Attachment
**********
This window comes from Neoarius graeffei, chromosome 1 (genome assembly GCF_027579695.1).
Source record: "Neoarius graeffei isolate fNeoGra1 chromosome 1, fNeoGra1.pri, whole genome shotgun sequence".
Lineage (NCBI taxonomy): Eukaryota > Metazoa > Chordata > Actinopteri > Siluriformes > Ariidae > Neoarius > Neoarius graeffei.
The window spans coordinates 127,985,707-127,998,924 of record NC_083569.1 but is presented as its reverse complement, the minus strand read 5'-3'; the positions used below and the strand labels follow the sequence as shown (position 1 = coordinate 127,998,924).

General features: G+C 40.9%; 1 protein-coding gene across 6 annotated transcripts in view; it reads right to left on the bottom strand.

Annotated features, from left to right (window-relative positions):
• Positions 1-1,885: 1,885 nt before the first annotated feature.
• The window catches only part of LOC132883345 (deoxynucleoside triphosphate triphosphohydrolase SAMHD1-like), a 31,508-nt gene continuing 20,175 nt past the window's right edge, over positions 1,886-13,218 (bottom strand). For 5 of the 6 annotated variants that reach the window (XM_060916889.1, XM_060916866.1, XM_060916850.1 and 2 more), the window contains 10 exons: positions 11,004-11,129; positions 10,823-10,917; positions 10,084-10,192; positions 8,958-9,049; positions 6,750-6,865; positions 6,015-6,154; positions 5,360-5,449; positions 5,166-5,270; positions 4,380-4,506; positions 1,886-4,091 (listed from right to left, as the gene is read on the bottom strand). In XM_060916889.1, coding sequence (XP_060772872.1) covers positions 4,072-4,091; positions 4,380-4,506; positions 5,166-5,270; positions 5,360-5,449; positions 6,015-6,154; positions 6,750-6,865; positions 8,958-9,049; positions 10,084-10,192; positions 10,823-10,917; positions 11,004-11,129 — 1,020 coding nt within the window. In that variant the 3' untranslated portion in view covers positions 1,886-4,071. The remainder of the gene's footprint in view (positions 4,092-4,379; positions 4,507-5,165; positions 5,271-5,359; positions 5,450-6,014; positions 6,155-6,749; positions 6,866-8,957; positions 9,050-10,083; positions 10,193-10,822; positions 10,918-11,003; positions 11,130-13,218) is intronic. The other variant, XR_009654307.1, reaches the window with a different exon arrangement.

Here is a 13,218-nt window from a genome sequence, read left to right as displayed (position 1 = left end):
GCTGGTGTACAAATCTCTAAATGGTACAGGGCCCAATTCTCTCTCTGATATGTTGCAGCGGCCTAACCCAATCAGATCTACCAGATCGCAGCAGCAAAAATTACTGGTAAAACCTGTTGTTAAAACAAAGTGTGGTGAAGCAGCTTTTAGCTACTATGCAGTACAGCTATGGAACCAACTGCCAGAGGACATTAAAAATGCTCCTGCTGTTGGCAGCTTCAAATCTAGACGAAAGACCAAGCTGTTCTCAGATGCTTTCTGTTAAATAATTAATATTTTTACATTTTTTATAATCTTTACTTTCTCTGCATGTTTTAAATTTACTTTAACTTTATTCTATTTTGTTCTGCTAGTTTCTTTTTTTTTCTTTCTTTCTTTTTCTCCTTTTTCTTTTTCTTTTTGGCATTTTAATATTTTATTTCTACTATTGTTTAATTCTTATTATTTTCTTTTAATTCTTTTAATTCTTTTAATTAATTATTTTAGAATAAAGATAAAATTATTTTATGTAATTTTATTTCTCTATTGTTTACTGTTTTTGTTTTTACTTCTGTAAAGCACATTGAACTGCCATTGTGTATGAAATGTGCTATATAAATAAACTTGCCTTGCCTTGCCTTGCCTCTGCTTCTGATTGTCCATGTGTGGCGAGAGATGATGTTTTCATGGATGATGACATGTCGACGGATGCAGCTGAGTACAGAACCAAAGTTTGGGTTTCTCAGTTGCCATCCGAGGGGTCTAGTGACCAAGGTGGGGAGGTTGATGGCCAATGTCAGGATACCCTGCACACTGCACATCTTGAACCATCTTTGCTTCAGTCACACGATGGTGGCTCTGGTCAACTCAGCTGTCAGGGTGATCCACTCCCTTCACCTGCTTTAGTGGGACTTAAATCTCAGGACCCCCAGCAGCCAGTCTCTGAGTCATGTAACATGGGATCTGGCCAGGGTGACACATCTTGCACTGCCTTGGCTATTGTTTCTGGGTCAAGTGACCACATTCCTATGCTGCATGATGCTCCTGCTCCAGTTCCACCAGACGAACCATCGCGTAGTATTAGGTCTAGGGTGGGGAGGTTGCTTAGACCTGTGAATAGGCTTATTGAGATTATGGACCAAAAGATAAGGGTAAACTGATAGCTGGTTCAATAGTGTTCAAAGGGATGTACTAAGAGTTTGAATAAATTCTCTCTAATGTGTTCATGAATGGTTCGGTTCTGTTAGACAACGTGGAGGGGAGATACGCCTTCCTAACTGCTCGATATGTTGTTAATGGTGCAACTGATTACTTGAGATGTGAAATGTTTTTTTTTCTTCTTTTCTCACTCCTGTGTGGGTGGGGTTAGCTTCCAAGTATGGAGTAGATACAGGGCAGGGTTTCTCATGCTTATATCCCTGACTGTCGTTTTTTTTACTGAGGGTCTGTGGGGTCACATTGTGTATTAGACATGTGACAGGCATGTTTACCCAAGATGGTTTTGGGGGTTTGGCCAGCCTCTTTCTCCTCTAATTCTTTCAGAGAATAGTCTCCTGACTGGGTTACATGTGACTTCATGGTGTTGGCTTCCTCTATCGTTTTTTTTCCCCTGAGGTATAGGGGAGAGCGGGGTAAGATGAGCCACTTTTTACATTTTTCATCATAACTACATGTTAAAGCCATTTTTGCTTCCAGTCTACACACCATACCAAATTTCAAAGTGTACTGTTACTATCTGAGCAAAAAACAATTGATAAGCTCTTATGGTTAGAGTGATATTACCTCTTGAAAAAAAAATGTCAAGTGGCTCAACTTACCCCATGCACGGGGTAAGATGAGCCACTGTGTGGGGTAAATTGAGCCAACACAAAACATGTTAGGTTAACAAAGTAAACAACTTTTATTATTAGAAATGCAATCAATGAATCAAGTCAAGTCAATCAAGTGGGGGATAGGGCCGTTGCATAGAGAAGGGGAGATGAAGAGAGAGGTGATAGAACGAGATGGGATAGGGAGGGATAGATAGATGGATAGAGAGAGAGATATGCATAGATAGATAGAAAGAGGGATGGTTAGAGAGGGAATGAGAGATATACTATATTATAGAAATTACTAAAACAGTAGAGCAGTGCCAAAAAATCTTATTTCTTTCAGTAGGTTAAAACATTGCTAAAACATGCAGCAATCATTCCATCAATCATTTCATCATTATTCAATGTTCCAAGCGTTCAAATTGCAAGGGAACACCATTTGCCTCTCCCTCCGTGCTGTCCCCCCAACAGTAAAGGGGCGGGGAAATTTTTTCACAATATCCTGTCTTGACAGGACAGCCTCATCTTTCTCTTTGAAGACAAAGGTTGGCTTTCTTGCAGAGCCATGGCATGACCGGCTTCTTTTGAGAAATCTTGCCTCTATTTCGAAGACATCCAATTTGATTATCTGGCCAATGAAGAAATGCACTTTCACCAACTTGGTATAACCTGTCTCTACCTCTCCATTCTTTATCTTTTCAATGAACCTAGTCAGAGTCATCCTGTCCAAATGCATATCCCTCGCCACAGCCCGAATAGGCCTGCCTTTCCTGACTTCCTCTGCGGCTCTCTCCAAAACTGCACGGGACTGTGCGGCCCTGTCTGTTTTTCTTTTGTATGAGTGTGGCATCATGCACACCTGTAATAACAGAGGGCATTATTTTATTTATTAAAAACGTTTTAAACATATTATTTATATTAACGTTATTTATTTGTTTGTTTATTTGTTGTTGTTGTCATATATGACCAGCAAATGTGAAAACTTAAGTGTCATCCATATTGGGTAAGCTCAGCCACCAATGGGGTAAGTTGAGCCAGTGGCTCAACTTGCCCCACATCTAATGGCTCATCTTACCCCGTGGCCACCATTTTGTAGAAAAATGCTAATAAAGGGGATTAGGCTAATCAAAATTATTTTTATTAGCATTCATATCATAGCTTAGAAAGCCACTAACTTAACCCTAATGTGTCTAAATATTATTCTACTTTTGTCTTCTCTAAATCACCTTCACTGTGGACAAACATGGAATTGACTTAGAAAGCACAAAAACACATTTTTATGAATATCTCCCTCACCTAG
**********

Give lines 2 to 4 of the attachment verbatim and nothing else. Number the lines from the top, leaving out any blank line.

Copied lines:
Source record: "Neoarius graeffei isolate fNeoGra1 chromosome 1, fNeoGra1.pri, whole genome shotgun sequence".
Lineage (NCBI taxonomy): Eukaryota > Metazoa > Chordata > Actinopteri > Siluriformes > Ariidae > Neoarius > Neoarius graeffei.
The window spans coordinates 127,985,707-127,998,924 of record NC_083569.1 but is presented as its reverse complement, the minus strand read 5'-3'; the positions used below and the strand labels follow the sequence as shown (position 1 = coordinate 127,998,924).